Some good points raised today during leaders questions in relation to planning delays by SD TD Jennifer Whitmore

    See 21:35 to 31:00

    Points raised by Leo were fair enough but the actions being taken to address the issues with judicial reviews are not i.e. limiting access to justice



  • Registered Users Posts: 9,894 ✭✭✭ DaCor


    So Brukes attempts to limit the publics access to justice is dead.

    As expected several challenges were made to his plans which I'm guessing painted a pretty clear picture of how likely it was to fail.

    What they are doing instead is the following

    1. Setting up a separate division of the high Court specifically to deal with planning and environmental cases. Once that's done it will shine a bright light on resourcing issues if they don't staff it properly.
    2. Reverting back to the 2 tier approval system (1st loop through the local council, 2nd loop through ABP). The SHD process will not be used.
    3. Doing an overhaul of the planning and development acts to tidy up the legislation.

    All in all this is good news. No apparent dilution of rights, from the looks of it a simplified set of legislation and dedicated resources.

    The only one that has me a bit worried is the overhaul of the legislation. This will be the one to watch to see will Burke try to cut back on the right to appeal again. I hope not as even those with a basic understanding (myself included) will detect it and raise issues with it before it even gets through the Dail.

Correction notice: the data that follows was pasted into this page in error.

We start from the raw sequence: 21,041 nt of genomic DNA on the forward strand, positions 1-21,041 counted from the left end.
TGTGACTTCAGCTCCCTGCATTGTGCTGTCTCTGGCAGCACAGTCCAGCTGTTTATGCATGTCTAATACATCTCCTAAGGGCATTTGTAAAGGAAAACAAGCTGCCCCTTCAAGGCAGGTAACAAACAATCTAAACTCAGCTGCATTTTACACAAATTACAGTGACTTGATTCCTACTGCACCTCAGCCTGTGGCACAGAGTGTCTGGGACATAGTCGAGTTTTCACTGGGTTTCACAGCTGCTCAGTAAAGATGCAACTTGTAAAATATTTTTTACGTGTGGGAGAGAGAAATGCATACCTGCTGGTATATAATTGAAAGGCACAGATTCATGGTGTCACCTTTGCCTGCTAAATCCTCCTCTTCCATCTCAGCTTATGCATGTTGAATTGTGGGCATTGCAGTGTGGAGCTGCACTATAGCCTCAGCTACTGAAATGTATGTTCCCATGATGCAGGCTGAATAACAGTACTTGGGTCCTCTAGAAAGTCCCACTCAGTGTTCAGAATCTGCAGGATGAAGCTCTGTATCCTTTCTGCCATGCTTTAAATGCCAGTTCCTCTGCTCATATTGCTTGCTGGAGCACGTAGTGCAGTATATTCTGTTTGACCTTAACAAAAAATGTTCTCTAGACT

• Moderators, Computer Games Moderators, Recreation & Hobbies Moderators Posts: 9,198 Mod ✭✭✭✭ CatInABox


    Yeah, with the amount of construction required in this country, and the propensity for Irish people to complain about everything, these new courts are going to be busy. As you say, staffing them properly is going to be key.

    All in all, some sensible proposals in there. Staffing is really the key though, at all points of the process. No point in having quick courts if the councils and ABP are completely backlogged.



  • Registered Users Posts: 9,894 ✭✭✭ DaCor


    Absolutely

    however, as regards people appealing decisions, I think its safe to say that given the volume of successful appeals against SHD projects, that the vast majority had sufficient grounds to start with.

    The same can be said for challenges on environmental grounds. The amount of these that are successful is very high due to the most basic requirements not being followed.

    But yeah, having appeals is not an issue if you staff the system properly. You could have an application in, reviewed, approved by council, appealed to ABP, ABP ruling, High Court appeal, all done in a matter of months if its resourced appropriately.

    To be honest, a lot of these issues could be sorted right at the beginning if requirements were followed at the outset though I suspect thats where the overhaul of the legislation will be of benefit



  • Registered Users Posts: 9,894 ✭✭✭ DaCor


    Eamonn O Cuiv highlighting the resources issue in the dail, causing delays to planning applications